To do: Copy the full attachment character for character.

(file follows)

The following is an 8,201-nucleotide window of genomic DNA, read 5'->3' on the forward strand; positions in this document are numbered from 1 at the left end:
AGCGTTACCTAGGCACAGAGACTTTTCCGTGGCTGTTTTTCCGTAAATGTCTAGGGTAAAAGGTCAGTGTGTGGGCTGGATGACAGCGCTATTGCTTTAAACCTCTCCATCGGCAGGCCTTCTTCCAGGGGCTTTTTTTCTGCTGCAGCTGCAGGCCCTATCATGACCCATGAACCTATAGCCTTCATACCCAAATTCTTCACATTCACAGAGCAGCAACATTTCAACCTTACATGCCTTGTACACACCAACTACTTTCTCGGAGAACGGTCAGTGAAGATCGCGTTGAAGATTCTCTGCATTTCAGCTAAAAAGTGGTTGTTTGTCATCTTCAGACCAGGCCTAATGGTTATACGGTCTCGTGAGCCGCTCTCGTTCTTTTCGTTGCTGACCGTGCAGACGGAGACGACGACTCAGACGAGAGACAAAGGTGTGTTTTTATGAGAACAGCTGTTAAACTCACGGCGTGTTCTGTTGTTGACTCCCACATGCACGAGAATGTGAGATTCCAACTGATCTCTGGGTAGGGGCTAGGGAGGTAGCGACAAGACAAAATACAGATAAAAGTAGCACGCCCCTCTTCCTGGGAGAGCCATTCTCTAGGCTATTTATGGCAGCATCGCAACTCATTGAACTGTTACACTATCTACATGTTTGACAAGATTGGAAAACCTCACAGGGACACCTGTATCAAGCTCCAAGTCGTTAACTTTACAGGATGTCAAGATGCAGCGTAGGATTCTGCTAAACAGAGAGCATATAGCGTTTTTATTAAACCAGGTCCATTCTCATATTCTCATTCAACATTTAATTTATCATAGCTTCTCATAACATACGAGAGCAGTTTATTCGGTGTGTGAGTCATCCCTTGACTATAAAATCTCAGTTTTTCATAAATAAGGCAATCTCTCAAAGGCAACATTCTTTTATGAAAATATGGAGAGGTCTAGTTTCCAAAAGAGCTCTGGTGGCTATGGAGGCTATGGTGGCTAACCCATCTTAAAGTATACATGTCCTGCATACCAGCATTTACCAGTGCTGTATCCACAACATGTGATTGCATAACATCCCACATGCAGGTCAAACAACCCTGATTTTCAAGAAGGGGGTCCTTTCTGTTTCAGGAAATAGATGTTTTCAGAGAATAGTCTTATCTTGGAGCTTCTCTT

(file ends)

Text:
The following is an 8,201-nucleotide window of genomic DNA, read 5'->3' on the forward strand; positions in this document are numbered from 1 at the left end:
AGCGTTACCTAGGCACAGAGACTTTTCCGTGGCTGTTTTTCCGTAAATGTCTAGGGTAAAAGGTCAGTGTGTGGGCTGGATGACAGCGCTATTGCTTTAAACCTCTCCATCGGCAGGCCTTCTTCCAGGGGCTTTTTTTCTGCTGCAGCTGCAGGCCCTATCATGACCCATGAACCTATAGCCTTCATACCCAAATTCTTCACATTCACAGAGCAGCAACATTTCAACCTTACATGCCTTGTACACACCAACTACTTTCTCGGAGAACGGTCAGTGAAGATCGCGTTGAAGATTCTCTGCATTTCAGCTAAAAAGTGGTTGTTTGTCATCTTCAGACCAGGCCTAATGGTTATACGGTCTCGTGAGCCGCTCTCGTTCTTTTCGTTGCTGACCGTGCAGACGGAGACGACGACTCAGACGAGAGACAAAGGTGTGTTTTTATGAGAACAGCTGTTAAACTCACGGCGTGTTCTGTTGTTGACTCCCACATGCACGAGAATGTGAGATTCCAACTGATCTCTGGGTAGGGGCTAGGGAGGTAGCGACAAGACAAAATACAGATAAAAGTAGCACGCCCCTCTTCCTGGGAGAGCCATTCTCTAGGCTATTTATGGCAGCATCGCAACTCATTGAACTGTTACACTATCTACATGTTTGACAAGATTGGAAAACCTCACAGGGACACCTGTATCAAGCTCCAAGTCGTTAACTTTACAGGATGTCAAGATGCAGCGTAGGATTCTGCTAAACAGAGAGCATATAGCGTTTTTATTAAACCAGGTCCATTCTCATATTCTCATTCAACATTTAATTTATCATAGCTTCTCATAACATACGAGAGCAGTTTATTCGGTGTGTGAGTCATCCCTTGACTATAAAATCTCAGTTTTTCATAAATAAGGCAATCTCTCAAAGGCAACATTCTTTTATGAAAATATGGAGAGGTCTAGTTTCCAAAAGAGCTCTGGTGGCTATGGAGGCTATGGTGGCTAACCCATCTTAAAGTATACATGTCCTGCATACCAGCATTTACCAGTGCTGTATCCACAACATGTGATTGCATAACATCCCACATGCAGGTCAAACAACCCTGATTTTCAAGAAGGGGGTCCTTTCTGTTTCAGGAAATAGATGTTTTCAGAGAATAGTCTTATCTTGGAGCTTCTCTT